Ocean and Puget Sound marine coho and chinook fishing restrictions are underway to address coho population declines coast-wide.
Regional Fisheries Enhancement Groups are created by the Legislature.
Wild Stock Restoration Initiative and Wild Salmonid Policy adopted by Department of Fish and Wildlife.
The Columbia River hydropower biological opinion (BiOp) is issued by federal agencies.
The federal government adopts the Northwest Forest Plan.
A federal court rejects the 1993 BiOp.
The federal government initiates overhaul of the way the federal power system is to be operated on the Columbia River.
Department of Natural Resources adopts a Habitat Conservation Plan for 1.4 million acres of state-owned forestland.
Governor Locke brings together the state agencies that most affect salmon management in a forum called the Joint Natural Resources Cabinet.
The federal government lists Snake River steelhead as threatened and Upper Columbia steelhead as endangered.
Governor Locke and Canadian Fisheries and Ocean Minister Anderson reach agreement to reduce fisheries.
The Legislature establishes the Governor’s Salmon Recovery Office.
The Independent Science Panel is appointed by the Governor from recommendations by the American Fisheries Society.
Watershed Planning Units are created by the Legislature.
Lead Entities are also established by the Legislature.
The Forests and Fish Agreement is signed.
Lower Columbia Fish Recovery Board is established by the Legislature in Clark, Cowlitz, Lewis, Skamania, and Wahkiakum counties.
Federal government lists Lower Columbia River steelhead, and Upper Columbia, Northeast Washington, Lower Columbia, and Snake River bull trout as threatened.
Locke/Anderson re-negotiate the landmark Pacific Salmon Treaty, providing a federal fund from which salmon restoration activities are to be paid.
The Forests and Fish Agreement becomes state law.
The Salmon Recovery Funding Board is established by the Legislature.
The Statewide Strategy to Recover Salmon: Extinction is Not an Option is completed.
Washington, Oregon, four Columbia River Treaty Tribes, and the federal government sign the Columbia River Accord.
Federal government lists Puget Sound Chinook, Hood Canal summer chum, Washington Coastal Lake Ozette sockeye, Lower Columbia River Chinook, Lower Columbia River chum, and Middle Columbia River steelhead as threatened. In addition, Upper Columbia spring Chinook is listed as endangered.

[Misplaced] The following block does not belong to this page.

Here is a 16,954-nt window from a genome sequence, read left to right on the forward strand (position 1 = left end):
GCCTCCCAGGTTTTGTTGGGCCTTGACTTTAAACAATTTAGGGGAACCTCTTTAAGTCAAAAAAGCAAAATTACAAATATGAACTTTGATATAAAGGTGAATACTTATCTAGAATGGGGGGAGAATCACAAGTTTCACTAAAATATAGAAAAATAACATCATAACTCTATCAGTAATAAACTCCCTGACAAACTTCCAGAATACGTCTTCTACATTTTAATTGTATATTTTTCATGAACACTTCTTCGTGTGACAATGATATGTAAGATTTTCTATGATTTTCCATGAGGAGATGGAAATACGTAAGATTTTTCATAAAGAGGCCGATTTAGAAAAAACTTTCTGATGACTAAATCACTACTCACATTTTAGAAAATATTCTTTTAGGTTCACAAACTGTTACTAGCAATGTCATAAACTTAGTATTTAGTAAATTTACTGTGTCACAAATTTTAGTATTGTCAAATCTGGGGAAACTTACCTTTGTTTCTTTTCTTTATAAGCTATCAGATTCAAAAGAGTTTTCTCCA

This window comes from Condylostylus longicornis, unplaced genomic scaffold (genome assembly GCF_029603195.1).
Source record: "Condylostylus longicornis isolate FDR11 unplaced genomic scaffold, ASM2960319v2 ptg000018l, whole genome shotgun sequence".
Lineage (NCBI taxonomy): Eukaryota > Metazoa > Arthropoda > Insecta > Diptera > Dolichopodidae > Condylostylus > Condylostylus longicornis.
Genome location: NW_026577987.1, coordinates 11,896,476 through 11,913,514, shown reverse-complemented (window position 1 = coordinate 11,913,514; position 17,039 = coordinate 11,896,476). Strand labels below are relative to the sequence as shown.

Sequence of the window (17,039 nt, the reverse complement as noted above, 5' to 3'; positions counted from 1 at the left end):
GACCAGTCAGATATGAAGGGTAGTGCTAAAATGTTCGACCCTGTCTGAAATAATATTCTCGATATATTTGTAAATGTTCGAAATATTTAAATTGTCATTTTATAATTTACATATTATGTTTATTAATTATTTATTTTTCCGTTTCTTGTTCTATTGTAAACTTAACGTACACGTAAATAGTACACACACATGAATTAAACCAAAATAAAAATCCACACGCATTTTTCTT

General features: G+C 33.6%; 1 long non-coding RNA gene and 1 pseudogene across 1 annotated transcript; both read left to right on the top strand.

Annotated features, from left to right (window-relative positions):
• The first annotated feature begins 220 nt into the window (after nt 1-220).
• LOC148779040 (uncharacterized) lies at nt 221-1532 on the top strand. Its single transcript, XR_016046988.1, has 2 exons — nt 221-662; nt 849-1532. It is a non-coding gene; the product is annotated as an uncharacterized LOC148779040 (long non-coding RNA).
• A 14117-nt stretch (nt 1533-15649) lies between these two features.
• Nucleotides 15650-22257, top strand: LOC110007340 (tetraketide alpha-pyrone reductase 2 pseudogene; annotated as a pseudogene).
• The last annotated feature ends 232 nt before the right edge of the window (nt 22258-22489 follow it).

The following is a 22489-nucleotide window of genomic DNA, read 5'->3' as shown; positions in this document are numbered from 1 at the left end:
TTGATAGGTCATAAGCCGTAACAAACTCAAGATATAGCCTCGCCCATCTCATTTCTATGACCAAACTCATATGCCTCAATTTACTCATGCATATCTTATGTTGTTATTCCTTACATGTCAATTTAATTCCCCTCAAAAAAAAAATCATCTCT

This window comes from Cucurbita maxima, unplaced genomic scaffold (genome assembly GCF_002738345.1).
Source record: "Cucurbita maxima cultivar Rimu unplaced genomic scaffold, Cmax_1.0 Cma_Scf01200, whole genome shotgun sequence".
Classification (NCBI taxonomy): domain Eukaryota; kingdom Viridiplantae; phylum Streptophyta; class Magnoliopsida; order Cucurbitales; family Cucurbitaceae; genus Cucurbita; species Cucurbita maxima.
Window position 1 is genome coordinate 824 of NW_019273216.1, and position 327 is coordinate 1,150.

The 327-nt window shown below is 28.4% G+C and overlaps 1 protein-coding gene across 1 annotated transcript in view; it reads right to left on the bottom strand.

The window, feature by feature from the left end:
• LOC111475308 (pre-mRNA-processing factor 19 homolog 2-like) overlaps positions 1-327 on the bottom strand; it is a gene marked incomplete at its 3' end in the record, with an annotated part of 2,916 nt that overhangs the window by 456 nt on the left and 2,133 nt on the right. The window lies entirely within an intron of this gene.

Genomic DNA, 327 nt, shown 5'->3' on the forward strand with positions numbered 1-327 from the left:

ESA listings of Chinook, coho, chum, and steelhead stocks in Washington now cover over 75% of the state.
Congress creates a federal hatchery reform initiative and establishes an independent Hatchery Scientific Review Group.
National Marine Fisheries Service and US Fish and Wildlife Service re-issue Biological Opinions for Federal Columbia River Power System operations.
The first State Agency Action Plan, a biennial implementation plan for the Statewide Strategy, is published.
The state’s performance management system—Salmon Recovery Scorecard—is published.
The first State of Salmon Report is published.
The Legislature mandates development of a Comprehensive Monitoring Strategy and action plan for watershed health with a focus on salmon recovery.
2002 Recovery Plan Model is published.
State of Salmon Report, the 2001-2003 State Agency Action Plan, and the 1999-2001 Action Plan Accomplishments are released.
The Comprehensive Monitoring Strategy is developed for consideration by the Governor and Legislature.
Regional Salmon Recovery Organizations receive funding from the Salmon Recovery Funding Board to develop salmon recovery plans for listed salmon. These groups, working closely with local citizens, are the only organizations developing recovery plans for the purposes of the Endangered Species Act.
A federal judge hands back the 2000 Biological Opinion on operation of the Federal Columbia River Power System for salmon and steelhead to NOAA Fisheries. The federal agency was told to resolve several deficiencies, including reliance on federal mitigation actions that have not undergone section 7 consultation under the Endangered Species Act, and reliance on range-wide off-site non-federal mitigation actions that are not reasonably certain to occur.